Read another difficult neurologist's diagnosis story, or read more from the source article by Paula Rizzo.

Saturday, September 15, 2007

Not “just the way it has to be:” Treatment of Hirschsprung’s disease

Matthew Swan is a third-grader with a rare and serious congenital condition called Hirschsprung's disease. It limits the ability of his large intestine to process food. Doctors near his Idaho home had told him to eat a high-fiber diet and use laxatives, which hadn't helped.

Matthew's mother couldn't find specialists near their home, and so had been taking him to a children's hospital in Michigan. But Matthew still got chronic intestinal infections that required frequent visits to the Emergency Room, and prevented him from attending full days of school.

"We were told that this was just the way it has to be," said his mother. She researched colorectal programs, spoke to other parents, and chose to come to Cincinnati Children's Hospital. Doctors there realized Matthew has an exceptionally rare form of the disease, and stopped the high-fiber diet and laxatives. They performed surgery and gave Matthew other forms of help to better control his bowel movements.

Staff at Cincinnati Children's Hospital see part of their job as helping each patient to live as normal a life as possible. That means helping patients like Matthew to remain continent. Not doing so would be a "glaring deficiency," in the words of Dr. Marc Levitt at CCH.

Advice to mothers: Matthew's mother was unwilling to accept the conclusion that nothing could be done. As a patient advocate, you should research alternative places to get treatment, and ask other parents, as she did.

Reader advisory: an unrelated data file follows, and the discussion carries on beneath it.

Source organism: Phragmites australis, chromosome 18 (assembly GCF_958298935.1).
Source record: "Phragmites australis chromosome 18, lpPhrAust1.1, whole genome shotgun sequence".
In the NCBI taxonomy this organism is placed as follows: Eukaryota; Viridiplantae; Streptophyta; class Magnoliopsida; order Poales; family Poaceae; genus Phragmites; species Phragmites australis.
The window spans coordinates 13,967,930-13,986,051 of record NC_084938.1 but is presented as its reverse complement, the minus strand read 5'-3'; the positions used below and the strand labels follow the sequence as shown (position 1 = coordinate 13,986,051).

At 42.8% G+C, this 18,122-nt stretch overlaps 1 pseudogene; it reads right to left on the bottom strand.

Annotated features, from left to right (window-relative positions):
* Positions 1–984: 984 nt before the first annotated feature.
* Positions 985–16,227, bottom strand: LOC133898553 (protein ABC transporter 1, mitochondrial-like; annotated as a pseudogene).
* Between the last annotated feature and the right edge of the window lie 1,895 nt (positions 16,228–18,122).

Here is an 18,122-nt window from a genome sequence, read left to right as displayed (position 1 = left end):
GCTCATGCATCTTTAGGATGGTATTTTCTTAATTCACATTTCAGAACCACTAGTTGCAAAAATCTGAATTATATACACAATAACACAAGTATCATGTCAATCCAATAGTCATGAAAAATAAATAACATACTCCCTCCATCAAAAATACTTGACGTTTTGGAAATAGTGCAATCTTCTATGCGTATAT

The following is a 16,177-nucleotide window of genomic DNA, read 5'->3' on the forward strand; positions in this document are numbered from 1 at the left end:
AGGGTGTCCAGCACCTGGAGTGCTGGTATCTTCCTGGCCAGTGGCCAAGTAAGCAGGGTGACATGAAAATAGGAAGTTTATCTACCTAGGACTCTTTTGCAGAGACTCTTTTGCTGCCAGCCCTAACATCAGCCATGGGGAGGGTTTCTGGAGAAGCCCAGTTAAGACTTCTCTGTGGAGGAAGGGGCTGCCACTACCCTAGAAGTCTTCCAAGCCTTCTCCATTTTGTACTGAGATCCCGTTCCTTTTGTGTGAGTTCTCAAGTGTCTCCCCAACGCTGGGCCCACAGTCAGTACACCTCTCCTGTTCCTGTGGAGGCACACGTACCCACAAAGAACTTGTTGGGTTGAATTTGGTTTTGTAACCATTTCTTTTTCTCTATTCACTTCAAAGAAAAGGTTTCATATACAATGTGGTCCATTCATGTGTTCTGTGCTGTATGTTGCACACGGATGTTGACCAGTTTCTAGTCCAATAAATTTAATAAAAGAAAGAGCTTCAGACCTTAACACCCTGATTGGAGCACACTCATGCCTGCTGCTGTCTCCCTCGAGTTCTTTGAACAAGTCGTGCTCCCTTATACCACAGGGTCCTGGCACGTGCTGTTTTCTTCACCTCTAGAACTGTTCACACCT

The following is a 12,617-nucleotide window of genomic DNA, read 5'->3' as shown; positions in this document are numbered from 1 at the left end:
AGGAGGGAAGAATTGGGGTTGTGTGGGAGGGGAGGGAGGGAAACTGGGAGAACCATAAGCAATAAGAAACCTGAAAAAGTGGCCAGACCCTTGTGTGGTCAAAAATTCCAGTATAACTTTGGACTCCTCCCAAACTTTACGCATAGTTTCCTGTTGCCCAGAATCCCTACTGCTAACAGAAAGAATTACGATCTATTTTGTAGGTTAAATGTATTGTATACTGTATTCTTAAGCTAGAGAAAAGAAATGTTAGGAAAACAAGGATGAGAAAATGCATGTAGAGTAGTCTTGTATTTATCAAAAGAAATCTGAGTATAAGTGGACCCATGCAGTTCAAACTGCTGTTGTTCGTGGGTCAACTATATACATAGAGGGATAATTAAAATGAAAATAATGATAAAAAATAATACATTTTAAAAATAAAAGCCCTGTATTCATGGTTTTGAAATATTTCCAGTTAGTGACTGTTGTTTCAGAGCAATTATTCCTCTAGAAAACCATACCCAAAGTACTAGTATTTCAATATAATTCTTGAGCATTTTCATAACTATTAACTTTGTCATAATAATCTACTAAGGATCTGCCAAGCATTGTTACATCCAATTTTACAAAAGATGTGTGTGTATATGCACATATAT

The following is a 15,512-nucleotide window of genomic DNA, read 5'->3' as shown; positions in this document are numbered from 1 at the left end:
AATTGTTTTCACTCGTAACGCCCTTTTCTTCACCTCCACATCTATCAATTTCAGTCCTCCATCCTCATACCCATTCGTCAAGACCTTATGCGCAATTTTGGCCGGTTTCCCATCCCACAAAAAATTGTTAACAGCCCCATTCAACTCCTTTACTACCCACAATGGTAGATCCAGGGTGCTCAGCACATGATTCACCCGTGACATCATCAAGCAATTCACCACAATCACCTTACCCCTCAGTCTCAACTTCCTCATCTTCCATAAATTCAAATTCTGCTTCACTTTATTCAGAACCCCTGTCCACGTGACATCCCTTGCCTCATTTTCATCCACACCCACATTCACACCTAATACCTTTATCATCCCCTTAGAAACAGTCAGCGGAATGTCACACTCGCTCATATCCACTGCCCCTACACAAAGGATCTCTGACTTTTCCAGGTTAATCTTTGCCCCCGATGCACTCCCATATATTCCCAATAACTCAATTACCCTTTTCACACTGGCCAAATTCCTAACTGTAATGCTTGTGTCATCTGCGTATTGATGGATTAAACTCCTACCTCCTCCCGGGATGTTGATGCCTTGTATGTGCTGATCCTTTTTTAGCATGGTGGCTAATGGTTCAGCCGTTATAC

Read more from Reed Abelson’s article in today's New York Times.

Thursday, September 13, 2007

Some little room in her mind: Dependence on alcohol

From Caroline Knapp's memoir:

Nan Robertson wrote [in Getting Better], "I withdrew in subtle ways. My husband used to say, 'When Nan gets bombed, she goes off into some little room in her mind, and pulls down the shade.'"

That line stuck with me for many years….that image had to do with the places alcohol can take you. It had to do with transportation…taking psychic flight…leaving yourself behind….A liquid makeover, from the inside out.

Alcohol melts down the pieces of us that hurt or feel distress; it makes room for some other self to emerge, a version that's new and improved and decidedly less conflicted. And after a while it becomes central to the development of that version, as integral to forward motion as the accelerator on a car. Without the drink you are version A. With the drink, version B. And you can't get from A to B without the right equipment.

Advice to readers who drink: Find a person who can help you learn to get from version A to version B without alcohol.

Read another story of recovery from alcoholism, or read our source, Caroline Knapp’s memoir, Drinking: A Love Story.

Wednesday, September 12, 2007

Testimony on Massachusetts Legislation Allowing Clinicians to Apologize for Errors

The Massachusetts Legislature held hearings today on the Healthcare Transparency bill. Here is my testimony on a provision allowing clinicians to apologize for errors without worrying that the apology could be used against them in a lawsuit.

Thank you for the opportunity to speak.

I’m Ken Farbstein. As a consultant, I helped my multi-hospital system client win the $25,000 Premier award in hospital medication safety. I'm a father and husband, and have seen my father-in-law die from a fatal medical error, which was easily preventable. I coach patient advocates in my own business. I've documented 250 stories of medical errors, all preventable, on my blog, PatientSafetyBlog.com

I strongly support this bill. I'll focus on the provision that allows doctors and nurses to apologize for an error.